[21] The effect of sound speed on model surface velocities (Figures 7 and 8) is similar to the effect noticed on the size and breadth of antipodal peaks. The horizontal range over which high surface velocities are found seems to be a function of the mantle sound speed. This reflects how well the impact stress wave is focused to a single point at the antipode. When the wave is well focused, the peak surface velocity is high but only extends to a small region around the antipodal point. When the wave is less focused, the peak surface velocity is not as high, but modest velocities are spread over a much larger area. Below a critical sound speed threshold (in this study ~0.7csound), the core instead acts to defocus the impact stress wave, and the highest surface velocities are found at some distance from the antipode. This is similar to core-size dependencies found in Watts et al. [1991].

Figure 7.

Material velocities at the surface and subsurface of Vesta's antipode immediately following the arrival of the impact stress wave (75 s after impact). The impact occurs at the origin, not shown in these plots. The different frames represent different effective mantle sound speeds. Because of the low initial porosity and the high strain threshold for crushing, the magnitude of antipodal velocity in these simulations is approximately equal to that expected if no mantle porosity is included. (top) (c = 0.8csound or ~5.2 km s−1) Material velocities are significantly lower than those at the reference sound speed and are distributed over a large area around the antipode. The stress wave can be considered unfocused. (middle) (c = csound or ~6.5 km s−1) Material velocities are distributed in a similar manner to those when a more realistic mantle strength is used. The wave is well focused at the antipode. (bottom) (c = 1.2csound or ~7.8 km s−1) High velocities are highly concentrated at the antipode and are not as high as those in the case of the reference velocity, suggesting that the stress wave is over focused. All simulations in this series were run using a strong, rock-like core and a mantle porosity of 0.5%.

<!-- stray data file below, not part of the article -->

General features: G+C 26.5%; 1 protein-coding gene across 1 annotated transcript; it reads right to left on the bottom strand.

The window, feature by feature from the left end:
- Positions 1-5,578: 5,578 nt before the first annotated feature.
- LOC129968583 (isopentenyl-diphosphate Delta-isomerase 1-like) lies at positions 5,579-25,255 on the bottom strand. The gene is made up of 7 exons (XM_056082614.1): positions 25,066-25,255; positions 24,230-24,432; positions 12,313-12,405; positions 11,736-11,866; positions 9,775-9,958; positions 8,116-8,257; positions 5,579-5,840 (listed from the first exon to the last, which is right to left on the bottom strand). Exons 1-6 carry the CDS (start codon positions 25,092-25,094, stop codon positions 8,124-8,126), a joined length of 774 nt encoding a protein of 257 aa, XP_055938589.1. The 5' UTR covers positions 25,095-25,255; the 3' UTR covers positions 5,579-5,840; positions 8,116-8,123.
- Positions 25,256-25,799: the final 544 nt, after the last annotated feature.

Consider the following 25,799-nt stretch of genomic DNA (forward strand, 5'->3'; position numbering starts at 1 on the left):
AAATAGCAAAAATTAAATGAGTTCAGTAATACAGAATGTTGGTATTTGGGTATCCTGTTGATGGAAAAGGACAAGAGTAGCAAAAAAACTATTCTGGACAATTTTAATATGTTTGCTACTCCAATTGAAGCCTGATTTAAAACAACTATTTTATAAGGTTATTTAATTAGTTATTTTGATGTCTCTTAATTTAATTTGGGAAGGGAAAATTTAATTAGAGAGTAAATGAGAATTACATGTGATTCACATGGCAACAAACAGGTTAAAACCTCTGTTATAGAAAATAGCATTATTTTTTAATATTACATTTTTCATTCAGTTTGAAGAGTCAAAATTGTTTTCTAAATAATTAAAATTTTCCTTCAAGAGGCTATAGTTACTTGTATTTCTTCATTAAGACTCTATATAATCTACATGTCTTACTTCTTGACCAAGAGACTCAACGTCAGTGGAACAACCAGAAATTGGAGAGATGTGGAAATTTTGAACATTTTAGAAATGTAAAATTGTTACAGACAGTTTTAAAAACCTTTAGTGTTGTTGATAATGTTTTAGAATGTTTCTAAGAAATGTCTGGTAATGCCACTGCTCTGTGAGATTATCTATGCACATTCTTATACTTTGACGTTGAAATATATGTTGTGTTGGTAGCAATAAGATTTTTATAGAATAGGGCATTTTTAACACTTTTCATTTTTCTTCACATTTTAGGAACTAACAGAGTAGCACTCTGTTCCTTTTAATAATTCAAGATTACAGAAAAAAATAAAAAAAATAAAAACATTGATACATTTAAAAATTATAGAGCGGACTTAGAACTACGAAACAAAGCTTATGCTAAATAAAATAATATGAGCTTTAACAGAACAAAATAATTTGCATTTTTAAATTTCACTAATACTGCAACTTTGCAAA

Figure 8.

Magnitude of surface velocities plotted as a function of sound speed ratio (χ) at three different points on the surface of Vesta. Velocities were calculated 75 s after impact for χ = 0.8 to 1.2, the approximate time of maximum velocity. For χ = 0.7, the arrival of the impact stress wave was sufficiently delayed that maximum velocities were reached at 80 s post-impact. The solid black line represents material at the symmetry axis, the solid gray line represents material 50 km from the symmetry axis, and the dashed black line represents material 100 km from the symmetry axis. The crosses represent actual data points coming from our model runs. Because of the low initial porosity and the high strain threshold for crushing, the magnitude of surface velocity in these simulations is approximately equal to that expected if no mantle porosity is included. Surface velocities directly at the antipode are highest when  χ = 1 and drop off rapidly as sound speed changes. At 50 and 100 km away from the antipode, however, surface velocities are highest at a slightly slower mantle sound speed, χ = 0.9. This represents a widening of the zone of deformation as the impact stress wave becomes less focused. All simulations in this series were run using a strong, rock-like core and a mantle porosity of 0.5%.